Encourage managers to help set the tone and expectations by modeling healthy behaviors and boundaries and sharing their personal best practices with their teams. Encourage them to talk about how they:

  • Integrate mental health breaks during the workday
  • Carve out time for getting some movement 
  • Establish clear boundaries between work and home

Take time off and protect that time

3. Measure and track well-being

If you define employee well-being clearly, you’re well positioned to measure and track it. Find out how employees are feeling and assess whether or not the organization as a whole is following through on its values and commitments to workforce well-being. Consider:

  • Implementing quarterly pulse surveys and including questions about workloads and work-life balance. Are they taking micro-breaks and using PTO? If not, find out why.
  • Communicate about what you’ve learned and how you’ll address challenges.
  • Consider implementing tools like Calm Business that help you gauge how employees are feeling on an ongoing basis.

Hold managers accountable for checking-in with employees on a monthly basis to talk about workloads, balance, and overall well-being, not just output.

4. Be open about AI

Impress upon leaders the importance of communicating proactively about AI and why, when, and how the organization intends to adopt it. Be clear about the anticipated impact of AI at your workplace as well as the opportunities it presents so that employees aren’t caught off guard and can make informed decisions about their futures.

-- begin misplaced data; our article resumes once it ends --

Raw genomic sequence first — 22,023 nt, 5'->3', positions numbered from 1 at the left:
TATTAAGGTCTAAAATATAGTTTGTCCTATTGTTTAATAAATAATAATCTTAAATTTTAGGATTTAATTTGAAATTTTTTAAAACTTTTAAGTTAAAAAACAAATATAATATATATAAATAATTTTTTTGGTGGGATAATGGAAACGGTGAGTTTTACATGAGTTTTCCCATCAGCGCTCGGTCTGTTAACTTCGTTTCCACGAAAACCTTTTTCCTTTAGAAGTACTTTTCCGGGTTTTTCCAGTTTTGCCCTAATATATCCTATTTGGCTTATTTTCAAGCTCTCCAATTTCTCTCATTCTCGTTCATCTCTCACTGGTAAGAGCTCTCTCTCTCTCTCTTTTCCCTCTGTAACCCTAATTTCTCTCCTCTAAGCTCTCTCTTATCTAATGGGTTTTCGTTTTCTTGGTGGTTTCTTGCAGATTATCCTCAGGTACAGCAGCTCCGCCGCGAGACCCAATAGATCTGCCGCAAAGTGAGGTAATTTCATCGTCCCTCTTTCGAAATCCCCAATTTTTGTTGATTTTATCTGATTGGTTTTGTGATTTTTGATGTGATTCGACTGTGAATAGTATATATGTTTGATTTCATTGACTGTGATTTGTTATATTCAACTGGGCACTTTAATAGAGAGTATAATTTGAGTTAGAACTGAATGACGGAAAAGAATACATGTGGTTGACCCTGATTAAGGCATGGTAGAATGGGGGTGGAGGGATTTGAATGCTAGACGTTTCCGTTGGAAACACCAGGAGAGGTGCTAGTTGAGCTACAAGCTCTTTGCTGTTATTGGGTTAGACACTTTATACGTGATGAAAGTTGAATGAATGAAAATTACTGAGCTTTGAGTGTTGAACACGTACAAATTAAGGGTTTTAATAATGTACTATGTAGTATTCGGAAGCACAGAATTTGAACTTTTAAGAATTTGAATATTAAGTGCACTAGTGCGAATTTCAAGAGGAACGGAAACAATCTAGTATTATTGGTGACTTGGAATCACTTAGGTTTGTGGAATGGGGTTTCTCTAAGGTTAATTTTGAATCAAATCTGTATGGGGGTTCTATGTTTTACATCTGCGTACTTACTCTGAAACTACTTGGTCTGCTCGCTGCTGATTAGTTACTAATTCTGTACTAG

5. Help employees manage stress and anxiousness in the moment

Supplement your employee assistance program (EAP) with preventive resources to support employees struggling with stress, anxiousness and trouble sleeping. More than 75% of employers offer EAP services, but only about 25% of employees are aware they have these benefits. Calm breathing exercises, soundscapes, Sleep Stories, meditations, and music are easily integrated into daily routines to help mitigate stress, anxiousness, insomnia, and other challenges affecting mental health and well-being.

Technology is continuously transforming the modern workplace, but organizations won’t advance their strategic goals if their people aren’t feeling their best. Make employee well-being a top priority and help them use technologies in healthy ways.

For more information on reducing employee stress and burnout, connect with our Calm specialist today